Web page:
More from the New York Times’s Catherine Rampell:
Forecasts have called for such slow growth that the Federal Reserve on Wednesday said it planned to keep interest rates near zero through 2014. Even with the pickup in output, the pace last quarter was below the average of economic expansions in the United States since World War II. Given how much ground was lost during the Great Recession, the United States economy needs above-average growth right now.
Government spending is not helping, either. Not because it’s too big — but because it’s shrinking at a rapid pace.
Spending at the federal, state and local levels fell at an annual rate of 4.6 percent last quarter, providing a significant drag on total gross domestic product. At least at the state and local levels, the cuts are likely to continue as municipal governments shed workers and public services.
And now, on to Europe.
The downgraders strike again
This time, a wholesale move by Fitch.
From the BBC:
Fitch ratings agency has downgraded five eurozone economies, including Italy and Spain, citing financial weakness during the debt crisis.
Italy was downgraded two notches to A- from A+, while Spain was also lowered two levels to A from AA-.
Belgium, Slovenia and Cyprus were also downgraded, while Fitch cut its outlook for the Republic of Ireland.
Earlier this month, Standard & Poor’s agency downgraded nine eurozone eoconomies, including France.
“Overall, today’s rating actions balance the marked deterioration in the economic outlook with both the substantive policy initiatives at the national level to address macro-financial and fiscal imbalances,” Fitch said.
More from Agence France-Presse:
Fitch lopped two notches off the ratings on Italy, Spain and Slovenia, saying that Italy faced too-slow growth against its rising debt and Spain faced “a significantly worsened fiscal and economic outlook.”
Italy was downgraded to “A-“, and Spain and Slovenia to “A”.
Fitch cut by one notch Belgium, to “A,” and Cyprus, to “BBB-“.
Ireland’s rating at “BBB” was maintained, but Fitch put the country on a “negative outlook,” signaling it could suffer a downgrade. The other five countries were already on negative outlook.
Fitch said that its negative outlooks on those six, as well as those on France and Portugal, primarily reflected the risk that the crisis could intensify further.
European banks just won’t lend all that extra cash
No surprise, given that U.S. banks did precisely the same when the Fed flooded their coffers with cash during the latest rounds of the Barackian bailout.
From Deutsche Welle’s Uwe Hessler:
Fears of an emerging credit crunch in the eurozone increased on Friday as data showed a sharp slowdown in bank lending to the private sector, despite recent unprecedented injections of liquidity.
The European Central Bank (ECB) calculated in regular monthly data that growth in loans to the private sector slowed substantially, to just 1.0 percent in December from 1.7 percent in November. That means 37 billion euros ($48.5 billion) less were loaned to eurozone businesses in that period, and 10 billion less to private households.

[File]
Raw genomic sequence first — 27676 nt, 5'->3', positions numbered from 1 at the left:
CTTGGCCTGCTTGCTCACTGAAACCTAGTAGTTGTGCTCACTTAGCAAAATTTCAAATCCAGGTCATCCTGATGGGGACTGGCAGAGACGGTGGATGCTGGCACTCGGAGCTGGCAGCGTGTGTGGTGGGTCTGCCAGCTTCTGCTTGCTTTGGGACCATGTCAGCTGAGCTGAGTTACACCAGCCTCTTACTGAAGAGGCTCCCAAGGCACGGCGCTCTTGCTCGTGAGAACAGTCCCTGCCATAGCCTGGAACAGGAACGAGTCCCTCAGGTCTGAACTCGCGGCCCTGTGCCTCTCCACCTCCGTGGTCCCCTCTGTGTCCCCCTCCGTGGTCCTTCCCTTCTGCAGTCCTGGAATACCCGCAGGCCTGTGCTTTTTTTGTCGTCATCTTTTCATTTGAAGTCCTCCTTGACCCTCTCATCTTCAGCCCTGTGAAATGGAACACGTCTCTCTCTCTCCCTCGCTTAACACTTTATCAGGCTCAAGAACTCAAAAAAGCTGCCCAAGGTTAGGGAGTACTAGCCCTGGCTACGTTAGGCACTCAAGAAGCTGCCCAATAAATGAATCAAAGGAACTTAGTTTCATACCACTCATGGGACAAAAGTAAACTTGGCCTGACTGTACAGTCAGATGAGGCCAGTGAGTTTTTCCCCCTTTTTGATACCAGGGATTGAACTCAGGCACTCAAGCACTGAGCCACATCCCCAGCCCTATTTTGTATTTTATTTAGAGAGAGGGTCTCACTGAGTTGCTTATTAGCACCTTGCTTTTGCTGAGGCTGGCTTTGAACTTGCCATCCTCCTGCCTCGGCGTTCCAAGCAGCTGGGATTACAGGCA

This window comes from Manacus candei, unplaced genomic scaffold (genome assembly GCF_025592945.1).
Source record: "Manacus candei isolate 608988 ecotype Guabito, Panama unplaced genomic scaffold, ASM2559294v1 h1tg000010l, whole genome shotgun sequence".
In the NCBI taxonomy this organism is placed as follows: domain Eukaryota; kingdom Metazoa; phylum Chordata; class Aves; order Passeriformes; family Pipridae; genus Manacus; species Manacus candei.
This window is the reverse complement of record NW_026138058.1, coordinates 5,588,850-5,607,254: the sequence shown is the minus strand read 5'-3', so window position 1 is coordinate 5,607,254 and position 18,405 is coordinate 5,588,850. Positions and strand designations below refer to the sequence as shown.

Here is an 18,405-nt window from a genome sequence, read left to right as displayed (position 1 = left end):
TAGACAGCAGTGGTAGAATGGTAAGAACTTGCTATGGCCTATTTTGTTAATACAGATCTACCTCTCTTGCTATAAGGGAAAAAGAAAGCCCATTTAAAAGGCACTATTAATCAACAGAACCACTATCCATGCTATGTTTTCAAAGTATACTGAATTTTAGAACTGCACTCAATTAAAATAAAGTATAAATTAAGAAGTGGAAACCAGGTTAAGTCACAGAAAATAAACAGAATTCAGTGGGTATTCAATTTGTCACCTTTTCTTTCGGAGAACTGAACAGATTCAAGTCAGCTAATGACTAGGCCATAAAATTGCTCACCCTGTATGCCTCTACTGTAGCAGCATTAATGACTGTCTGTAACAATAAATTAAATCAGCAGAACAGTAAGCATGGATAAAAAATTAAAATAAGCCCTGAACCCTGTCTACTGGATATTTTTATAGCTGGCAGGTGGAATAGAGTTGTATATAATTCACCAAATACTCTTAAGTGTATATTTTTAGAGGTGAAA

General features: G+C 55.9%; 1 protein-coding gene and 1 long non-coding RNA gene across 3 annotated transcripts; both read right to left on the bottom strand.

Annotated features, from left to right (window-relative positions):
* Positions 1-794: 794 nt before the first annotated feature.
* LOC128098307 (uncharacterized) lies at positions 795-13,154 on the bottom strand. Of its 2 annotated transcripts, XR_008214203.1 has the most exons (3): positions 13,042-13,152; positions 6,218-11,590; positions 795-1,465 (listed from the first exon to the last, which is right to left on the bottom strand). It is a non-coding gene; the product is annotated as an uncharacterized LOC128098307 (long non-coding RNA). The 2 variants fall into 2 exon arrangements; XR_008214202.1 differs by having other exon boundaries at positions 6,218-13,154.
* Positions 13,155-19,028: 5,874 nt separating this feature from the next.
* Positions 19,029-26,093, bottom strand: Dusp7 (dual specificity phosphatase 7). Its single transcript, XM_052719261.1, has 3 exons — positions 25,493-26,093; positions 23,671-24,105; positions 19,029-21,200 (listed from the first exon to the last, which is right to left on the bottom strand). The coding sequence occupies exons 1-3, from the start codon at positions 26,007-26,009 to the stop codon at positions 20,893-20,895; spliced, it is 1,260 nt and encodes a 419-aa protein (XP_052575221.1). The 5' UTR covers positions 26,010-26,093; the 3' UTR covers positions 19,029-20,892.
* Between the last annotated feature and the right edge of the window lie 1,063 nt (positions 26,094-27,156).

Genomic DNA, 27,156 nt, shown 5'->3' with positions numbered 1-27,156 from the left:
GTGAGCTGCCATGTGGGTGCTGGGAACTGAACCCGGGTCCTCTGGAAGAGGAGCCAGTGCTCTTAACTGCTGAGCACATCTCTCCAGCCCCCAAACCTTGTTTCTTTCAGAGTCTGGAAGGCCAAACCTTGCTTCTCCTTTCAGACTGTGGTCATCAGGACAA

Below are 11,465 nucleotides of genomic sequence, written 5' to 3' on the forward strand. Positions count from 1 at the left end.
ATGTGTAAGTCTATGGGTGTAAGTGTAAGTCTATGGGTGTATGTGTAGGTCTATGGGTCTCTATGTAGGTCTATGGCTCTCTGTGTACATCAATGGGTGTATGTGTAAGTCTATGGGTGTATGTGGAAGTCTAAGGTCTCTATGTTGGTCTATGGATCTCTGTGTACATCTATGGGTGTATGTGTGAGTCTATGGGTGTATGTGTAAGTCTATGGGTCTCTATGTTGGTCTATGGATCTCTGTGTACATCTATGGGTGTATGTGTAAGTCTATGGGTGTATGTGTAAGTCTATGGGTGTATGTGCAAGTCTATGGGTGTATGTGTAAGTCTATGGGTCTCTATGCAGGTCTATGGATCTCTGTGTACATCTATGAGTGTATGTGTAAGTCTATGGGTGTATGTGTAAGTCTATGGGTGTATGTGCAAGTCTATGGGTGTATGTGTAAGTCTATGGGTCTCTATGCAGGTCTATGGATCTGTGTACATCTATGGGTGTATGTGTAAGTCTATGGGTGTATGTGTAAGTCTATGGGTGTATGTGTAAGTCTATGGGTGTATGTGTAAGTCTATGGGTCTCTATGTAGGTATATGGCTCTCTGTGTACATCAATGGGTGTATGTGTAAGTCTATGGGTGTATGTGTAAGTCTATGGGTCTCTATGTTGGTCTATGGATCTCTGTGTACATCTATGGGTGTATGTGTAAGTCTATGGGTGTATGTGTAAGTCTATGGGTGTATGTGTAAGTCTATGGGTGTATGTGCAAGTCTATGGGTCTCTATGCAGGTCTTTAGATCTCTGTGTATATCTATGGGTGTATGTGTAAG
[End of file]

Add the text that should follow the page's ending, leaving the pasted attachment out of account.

In a series of special liquidity measures, the ECB launched its longest-ever liquidity operations last year, lending eurozone banks as much as 489 billion euros for a period of three years at super-cheap rates.
However, the new data fuel concerns that banks are simply hoarding the cash, rather than lending it to businesses and households as the ECB hoped they would.
“The sharp moderation in annual growth in loans to the private sector in December, particularly the appreciable monthly fall in loans to businesses, will reinforce concern that credit conditions are now increasingly tightening,” IHS Global Insight’s chief economist Howard Archer told AFP.
He said this would pose “a mounting risk to already struggling eurozone economic activity.”
At the same time, the ECB data showed a decline in inflationary pressures as economic growth slows in the eurozone following the region’s debt crisis.
More austerity measures demanded from Greece
Despite the appointment of a bankster-certified prime minister at the helm of Greek government, the Greeks aren’t doing what their would-be financial masters in the north are demanding.
So now the squeeze is on.
From Jonathan Walsh of Reuters:
The European Union and IMF want Greece to push through more budget cuts and implement a series of long-agreed austerity reforms before they agree on a new bailout the country needs to avert bankruptcy, a report obtained by Reuters shows.
All eyes have been on Athens’ tortuous debt swap talks with its private creditors in recent weeks. EU economic and monetary affairs chief Olli Rehn injected some optimism on Friday, saying an agreement was “very close” and might be clinched as soon as this weekend.
With or without a deal with private creditors, Greece will not get the 130-billion euro package it needs to avert a chaotic default if it does not convince its euro zone partners and the International Monetary Fund that it is doing enough to implement the reforms they require in return for the aid.
“Greece has not only to commit itself, Greece has to deliver. Not all of the commitments have been fulfilled. That is one of the critical issues to confidence,” German Finance Minister Wolfgang Schaeuble said at the annual World Economic Forum meeting in Davos on Friday.
More details of the demands were discovered in a leaked document cited in a second Reuters story:
The EU, IMF and ECB lenders – known as the troika – have drawn up a report this week which includes a list of measures they want to see enacted by Athens.